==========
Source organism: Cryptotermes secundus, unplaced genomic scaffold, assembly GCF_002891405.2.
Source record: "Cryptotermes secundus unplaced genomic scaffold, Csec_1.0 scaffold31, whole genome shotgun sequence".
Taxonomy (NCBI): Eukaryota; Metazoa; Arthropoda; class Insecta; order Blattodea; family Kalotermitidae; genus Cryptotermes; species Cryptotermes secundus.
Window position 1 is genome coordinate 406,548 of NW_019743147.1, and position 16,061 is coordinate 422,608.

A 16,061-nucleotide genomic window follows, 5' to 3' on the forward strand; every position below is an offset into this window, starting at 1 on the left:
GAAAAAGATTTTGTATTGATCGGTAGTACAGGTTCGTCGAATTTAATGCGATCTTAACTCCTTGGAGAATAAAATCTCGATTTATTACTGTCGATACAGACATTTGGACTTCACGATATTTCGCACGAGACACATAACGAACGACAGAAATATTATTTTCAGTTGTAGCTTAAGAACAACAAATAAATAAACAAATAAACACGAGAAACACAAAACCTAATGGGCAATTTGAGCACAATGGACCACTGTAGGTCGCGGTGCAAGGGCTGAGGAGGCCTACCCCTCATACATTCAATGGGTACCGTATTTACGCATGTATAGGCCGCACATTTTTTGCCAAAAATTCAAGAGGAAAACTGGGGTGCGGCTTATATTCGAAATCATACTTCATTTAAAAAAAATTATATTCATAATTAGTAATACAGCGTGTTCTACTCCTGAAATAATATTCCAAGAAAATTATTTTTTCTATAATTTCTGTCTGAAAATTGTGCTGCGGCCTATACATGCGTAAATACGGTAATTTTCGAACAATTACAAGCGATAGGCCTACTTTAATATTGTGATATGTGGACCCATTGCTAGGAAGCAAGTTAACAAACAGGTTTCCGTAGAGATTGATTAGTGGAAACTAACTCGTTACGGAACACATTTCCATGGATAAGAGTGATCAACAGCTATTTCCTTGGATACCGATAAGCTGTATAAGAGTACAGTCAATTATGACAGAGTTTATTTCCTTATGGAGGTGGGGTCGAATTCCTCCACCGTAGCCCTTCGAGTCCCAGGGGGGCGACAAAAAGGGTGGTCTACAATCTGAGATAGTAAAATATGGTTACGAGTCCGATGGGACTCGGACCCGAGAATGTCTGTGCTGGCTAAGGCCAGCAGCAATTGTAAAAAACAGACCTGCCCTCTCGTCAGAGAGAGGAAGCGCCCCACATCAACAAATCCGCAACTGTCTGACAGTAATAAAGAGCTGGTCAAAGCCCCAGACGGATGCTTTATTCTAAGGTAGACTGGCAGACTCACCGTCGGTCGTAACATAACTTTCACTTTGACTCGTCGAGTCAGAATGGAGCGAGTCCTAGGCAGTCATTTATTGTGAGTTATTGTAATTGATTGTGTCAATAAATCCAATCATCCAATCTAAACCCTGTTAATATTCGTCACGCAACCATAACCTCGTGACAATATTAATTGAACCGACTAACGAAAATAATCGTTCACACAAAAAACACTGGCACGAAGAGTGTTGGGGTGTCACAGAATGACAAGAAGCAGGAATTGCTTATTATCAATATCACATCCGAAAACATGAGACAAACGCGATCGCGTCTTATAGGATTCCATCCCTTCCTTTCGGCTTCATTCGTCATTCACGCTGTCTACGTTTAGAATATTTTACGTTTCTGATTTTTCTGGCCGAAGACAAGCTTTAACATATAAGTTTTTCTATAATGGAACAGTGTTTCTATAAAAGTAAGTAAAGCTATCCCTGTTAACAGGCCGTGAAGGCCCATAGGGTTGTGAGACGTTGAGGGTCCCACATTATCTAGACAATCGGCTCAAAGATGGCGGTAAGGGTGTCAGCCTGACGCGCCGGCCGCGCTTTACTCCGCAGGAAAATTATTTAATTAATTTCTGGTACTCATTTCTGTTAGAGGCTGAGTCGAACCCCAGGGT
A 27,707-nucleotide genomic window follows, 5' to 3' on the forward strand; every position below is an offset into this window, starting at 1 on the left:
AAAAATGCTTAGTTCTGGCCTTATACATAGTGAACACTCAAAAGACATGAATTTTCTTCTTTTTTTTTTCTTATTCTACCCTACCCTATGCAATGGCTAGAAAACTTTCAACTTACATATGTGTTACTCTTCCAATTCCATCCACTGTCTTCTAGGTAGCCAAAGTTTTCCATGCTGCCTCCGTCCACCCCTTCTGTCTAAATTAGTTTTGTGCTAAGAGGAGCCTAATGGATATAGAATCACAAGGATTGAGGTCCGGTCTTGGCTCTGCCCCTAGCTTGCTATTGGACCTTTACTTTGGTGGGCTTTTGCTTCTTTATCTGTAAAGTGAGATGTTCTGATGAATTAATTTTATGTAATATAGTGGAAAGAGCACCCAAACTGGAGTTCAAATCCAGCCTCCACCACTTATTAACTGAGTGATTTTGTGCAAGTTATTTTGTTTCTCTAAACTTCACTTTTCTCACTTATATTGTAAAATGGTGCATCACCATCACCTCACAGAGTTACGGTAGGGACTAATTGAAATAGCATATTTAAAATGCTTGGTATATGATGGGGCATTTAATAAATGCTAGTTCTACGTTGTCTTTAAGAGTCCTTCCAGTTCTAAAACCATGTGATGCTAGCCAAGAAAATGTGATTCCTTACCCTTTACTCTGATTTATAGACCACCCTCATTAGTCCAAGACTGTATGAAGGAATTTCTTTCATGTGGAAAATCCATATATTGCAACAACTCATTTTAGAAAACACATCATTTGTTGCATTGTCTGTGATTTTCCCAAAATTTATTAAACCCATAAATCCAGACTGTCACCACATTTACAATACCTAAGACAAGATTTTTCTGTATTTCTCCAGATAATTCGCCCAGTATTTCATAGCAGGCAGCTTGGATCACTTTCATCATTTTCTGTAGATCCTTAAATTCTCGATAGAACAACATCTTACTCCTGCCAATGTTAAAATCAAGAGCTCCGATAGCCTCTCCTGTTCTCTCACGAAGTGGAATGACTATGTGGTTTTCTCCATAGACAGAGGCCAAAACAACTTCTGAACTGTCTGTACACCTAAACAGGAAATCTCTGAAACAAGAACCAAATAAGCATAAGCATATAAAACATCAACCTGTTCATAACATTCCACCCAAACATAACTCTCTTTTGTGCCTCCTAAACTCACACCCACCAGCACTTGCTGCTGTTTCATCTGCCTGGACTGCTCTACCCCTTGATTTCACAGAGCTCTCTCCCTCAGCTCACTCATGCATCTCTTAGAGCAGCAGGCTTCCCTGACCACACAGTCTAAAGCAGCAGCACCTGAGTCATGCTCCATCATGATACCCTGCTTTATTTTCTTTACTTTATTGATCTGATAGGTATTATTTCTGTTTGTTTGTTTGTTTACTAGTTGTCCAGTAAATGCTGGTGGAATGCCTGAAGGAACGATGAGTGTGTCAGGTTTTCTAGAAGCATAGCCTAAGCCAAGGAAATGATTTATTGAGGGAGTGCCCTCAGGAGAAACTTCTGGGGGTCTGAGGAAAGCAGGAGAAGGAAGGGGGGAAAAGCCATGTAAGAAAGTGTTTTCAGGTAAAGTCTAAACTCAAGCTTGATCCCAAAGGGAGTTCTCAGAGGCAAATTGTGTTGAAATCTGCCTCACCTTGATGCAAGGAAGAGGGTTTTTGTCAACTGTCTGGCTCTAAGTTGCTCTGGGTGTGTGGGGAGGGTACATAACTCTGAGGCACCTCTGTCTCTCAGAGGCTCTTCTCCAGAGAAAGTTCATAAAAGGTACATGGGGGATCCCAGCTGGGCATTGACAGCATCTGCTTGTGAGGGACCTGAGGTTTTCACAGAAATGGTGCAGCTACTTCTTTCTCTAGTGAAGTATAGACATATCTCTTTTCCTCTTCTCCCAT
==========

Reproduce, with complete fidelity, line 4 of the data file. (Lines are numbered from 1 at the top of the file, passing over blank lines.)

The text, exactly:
Window position 1 is genome coordinate 406,548 of NW_019743147.1, and position 16,061 is coordinate 422,608.